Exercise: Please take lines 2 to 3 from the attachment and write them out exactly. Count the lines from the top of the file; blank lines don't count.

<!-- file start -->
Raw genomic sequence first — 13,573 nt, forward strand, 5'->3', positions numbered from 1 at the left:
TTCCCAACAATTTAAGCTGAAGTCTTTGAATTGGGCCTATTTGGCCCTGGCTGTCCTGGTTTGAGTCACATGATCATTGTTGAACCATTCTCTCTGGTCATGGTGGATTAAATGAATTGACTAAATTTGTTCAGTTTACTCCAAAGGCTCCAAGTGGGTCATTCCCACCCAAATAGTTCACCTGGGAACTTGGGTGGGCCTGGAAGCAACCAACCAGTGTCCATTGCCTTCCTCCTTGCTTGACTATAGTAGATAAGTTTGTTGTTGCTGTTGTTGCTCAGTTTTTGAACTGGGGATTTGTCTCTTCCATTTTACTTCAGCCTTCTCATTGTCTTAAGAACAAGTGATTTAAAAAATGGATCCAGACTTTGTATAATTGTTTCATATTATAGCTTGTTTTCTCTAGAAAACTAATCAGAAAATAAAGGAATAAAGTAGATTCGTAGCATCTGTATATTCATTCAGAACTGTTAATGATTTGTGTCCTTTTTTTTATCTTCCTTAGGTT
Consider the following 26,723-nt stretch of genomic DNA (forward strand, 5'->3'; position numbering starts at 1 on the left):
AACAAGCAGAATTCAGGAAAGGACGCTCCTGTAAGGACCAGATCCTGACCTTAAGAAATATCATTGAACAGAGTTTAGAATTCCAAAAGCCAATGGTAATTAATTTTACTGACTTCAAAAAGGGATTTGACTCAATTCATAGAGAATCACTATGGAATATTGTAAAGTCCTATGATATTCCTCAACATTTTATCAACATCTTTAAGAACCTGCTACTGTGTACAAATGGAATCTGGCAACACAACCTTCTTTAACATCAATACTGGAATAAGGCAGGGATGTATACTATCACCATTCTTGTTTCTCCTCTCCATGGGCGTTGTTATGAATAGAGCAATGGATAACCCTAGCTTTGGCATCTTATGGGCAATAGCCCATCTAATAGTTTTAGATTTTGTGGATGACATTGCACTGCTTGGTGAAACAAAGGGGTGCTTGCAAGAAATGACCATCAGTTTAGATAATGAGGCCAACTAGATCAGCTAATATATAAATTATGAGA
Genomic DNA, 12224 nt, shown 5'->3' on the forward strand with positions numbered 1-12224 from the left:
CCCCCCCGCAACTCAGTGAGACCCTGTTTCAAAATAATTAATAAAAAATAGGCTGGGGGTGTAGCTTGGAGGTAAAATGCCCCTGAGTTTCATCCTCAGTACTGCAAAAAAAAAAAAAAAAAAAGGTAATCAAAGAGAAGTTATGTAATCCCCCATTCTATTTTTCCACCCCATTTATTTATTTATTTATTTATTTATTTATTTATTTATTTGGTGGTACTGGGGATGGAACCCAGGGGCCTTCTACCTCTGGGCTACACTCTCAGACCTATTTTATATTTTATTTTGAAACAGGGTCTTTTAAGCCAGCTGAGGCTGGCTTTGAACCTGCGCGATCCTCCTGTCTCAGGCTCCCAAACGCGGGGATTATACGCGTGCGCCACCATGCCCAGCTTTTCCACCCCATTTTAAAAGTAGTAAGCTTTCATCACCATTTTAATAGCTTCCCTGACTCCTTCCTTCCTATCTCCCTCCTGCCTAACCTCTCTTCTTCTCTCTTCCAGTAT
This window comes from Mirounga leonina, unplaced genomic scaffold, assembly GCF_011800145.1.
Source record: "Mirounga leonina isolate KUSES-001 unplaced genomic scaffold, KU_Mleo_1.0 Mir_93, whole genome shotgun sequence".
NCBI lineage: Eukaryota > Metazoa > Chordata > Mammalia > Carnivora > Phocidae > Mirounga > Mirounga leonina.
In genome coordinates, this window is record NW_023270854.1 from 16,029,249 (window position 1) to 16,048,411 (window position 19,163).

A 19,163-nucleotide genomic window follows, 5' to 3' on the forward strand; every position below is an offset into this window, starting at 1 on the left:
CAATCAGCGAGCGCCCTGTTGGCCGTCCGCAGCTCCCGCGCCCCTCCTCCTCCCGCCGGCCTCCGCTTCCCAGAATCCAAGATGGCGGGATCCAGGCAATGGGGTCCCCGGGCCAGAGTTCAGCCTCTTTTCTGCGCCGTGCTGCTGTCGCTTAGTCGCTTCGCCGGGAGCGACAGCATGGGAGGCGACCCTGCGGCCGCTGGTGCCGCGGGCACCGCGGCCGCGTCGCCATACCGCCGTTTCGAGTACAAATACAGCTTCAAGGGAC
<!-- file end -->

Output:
TTCCCAACAATTTAAGCTGAAGTCTTTGAATTGGGCCTATTTGGCCCTGGCTGTCCTGGTTTGAGTCACATGATCATTGTTGAACCATTCTCTCTGGTCATGGTGGATTAAATGAATTGACTAAATTTGTTCAGTTTACTCCAAAGGCTCCAAGTGGGTCATTCCCACCCAAATAGTTCACCTGGGAACTTGGGTGGGCCTGGAAGCAACCAACCAGTGTCCATTGCCTTCCTCCTTGCTTGACTATAGTAGATAAGTTTGTTGTTGCTGTTGTTGCTCAGTTTTTGAACTGGGGATTTGTCTCTTCCATTTTACTTCAGCCTTCTCATTGTCTTAAGAACAAGTGATTTAAAAAATGGATCCAGACTTTGTATAATTGTTTCATATTATAGCTTGTTTTCTCTAGAAAACTAATCAGAAAATAAAGGAATAAAGTAGATTCGTAGCATCTGTATATTCATTCAGAACTGTTAATGATTTGTGTCCTTTTTTTTATCTTCCTTAGGTT
Consider the following 26,723-nt stretch of genomic DNA (forward strand, 5'->3'; position numbering starts at 1 on the left):